Batman: Arkham Origins suffers from this paradox. There are martial artists requiring some serious countering skills, as well as several gadgets never realized in Arkham Asylum like the electrified gloves. Logistically speaking, these items would make sense in a sequel in that they’re just new enemies Batman has to face. The equipment could’ve just been a new game feature to add to more gameplay elements in a sequel. However, both elements are introduced in a sequel, and instead created a dilemma where they’re never used in a game that takes place AFTER. The combat system, while trying to purposefully create timing issues to manifest this sense of Batman’s inexperience, also feels way too refined and faster than it ought to. Batman feels too easy to maneuver and navigate.
That said, a lot of the mini boss battles, puzzles and crime scene investigations are both fun and interesting. I love the way detective mode is utilized, especially in crime scene sequences players have to solve. Mini boss battles, like the ones with both Deathstroke and Copperhead, were an insane amount of fun that had me wanting more. In fact, every fight in the game (aside from Bane) required strategy and fast-paced critical thinking. The gameplay built up tension and created escalating stakes.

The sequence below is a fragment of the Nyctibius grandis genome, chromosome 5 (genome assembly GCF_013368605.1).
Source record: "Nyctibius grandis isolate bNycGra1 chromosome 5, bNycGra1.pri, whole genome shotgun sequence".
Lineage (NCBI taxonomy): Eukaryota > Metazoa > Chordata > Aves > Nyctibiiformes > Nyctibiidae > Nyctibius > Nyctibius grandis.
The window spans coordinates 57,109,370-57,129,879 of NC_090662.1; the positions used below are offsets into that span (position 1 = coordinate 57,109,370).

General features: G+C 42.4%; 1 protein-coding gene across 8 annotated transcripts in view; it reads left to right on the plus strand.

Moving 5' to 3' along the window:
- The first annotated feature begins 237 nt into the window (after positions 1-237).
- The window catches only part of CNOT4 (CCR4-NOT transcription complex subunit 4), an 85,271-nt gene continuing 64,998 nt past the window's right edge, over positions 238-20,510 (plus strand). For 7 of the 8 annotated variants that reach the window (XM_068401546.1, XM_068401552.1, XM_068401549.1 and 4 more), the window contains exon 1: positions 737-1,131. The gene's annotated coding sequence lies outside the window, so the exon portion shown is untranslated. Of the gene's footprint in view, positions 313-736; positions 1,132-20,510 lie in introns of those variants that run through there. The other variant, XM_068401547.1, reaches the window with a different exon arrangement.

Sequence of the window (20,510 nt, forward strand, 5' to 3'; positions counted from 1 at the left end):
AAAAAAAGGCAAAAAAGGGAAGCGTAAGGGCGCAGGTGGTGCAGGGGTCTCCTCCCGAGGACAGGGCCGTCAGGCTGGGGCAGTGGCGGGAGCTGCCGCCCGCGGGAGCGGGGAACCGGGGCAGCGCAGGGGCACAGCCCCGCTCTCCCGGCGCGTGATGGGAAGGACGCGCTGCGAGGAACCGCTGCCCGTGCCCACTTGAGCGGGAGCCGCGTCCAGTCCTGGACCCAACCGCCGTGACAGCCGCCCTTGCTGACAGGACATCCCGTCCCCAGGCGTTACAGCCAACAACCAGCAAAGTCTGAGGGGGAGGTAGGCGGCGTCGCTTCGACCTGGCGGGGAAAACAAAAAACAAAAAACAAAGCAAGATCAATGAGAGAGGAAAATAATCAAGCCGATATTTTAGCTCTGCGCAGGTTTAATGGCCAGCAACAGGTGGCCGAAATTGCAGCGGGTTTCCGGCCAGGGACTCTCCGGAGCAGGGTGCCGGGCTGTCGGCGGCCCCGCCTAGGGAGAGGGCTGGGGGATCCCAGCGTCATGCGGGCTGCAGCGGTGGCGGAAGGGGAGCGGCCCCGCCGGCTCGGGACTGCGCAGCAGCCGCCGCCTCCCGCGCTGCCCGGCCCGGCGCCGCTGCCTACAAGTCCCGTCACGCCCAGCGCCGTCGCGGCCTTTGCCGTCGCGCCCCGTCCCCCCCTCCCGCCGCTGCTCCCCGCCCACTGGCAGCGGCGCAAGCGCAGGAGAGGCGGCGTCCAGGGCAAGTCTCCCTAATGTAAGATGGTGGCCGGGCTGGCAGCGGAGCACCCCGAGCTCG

I also enjoyed the tower control mini-games added to the game. Akin to something Far Cry does, Batman: Arkham Origins has Batman take over Towers under control by Enigma to act as Fast Travel points. The puzzles per each one vary in difficult, but add a fun element deviating from the normal combat-based gameplay. Unfortunately, side quests were mixed; the trophy collection one is a fine example of that. Some of the puzzles were way too easy, and some of them incredibly challenging to solve. The harder they were, the more fun they were. Easy challenges felt like “give me” than puzzle solving.
The biggest issue, and the one that really damages Batman: Arkham Origins, is the fact that there are so many game-breaking bugs. There were several gameplay experiences I had that ended up with Batman freezing up right next to a game mission, or midway through a current mission I was playing. Out of the several times this happened, there were quite a few that had me walk away from the game for a couple days out of frustration. I’m lucky I’m not one of the few who had their save state corrupted by these bugs, but I did have a friend who experienced it. I know if I’d had that experience, I’d have never touched the game again.
Otherwise, the combat and predator maps are as good as you’d expect from any Batman: Arkham game. The challenge of getting the high score to get ALL the trophies or to get the highest combo chain is still just as fun and exciting as when it was introduced in Batman: Arkham Asylum. The maps also serve as a great break from playing the campaign.
If it looks like the Bat, it is the Bat!
Batman: Arkham Origins has the look, feel and atmosphere players have come to expect out of Batman games. Batman’s suit looks like it’s straight out of Christopher Nolan’s concept drawings, the Joker looks like the maniac that he is, and each character has both the gritty tone of the Batman: Arkham series as well as unique traits of their own.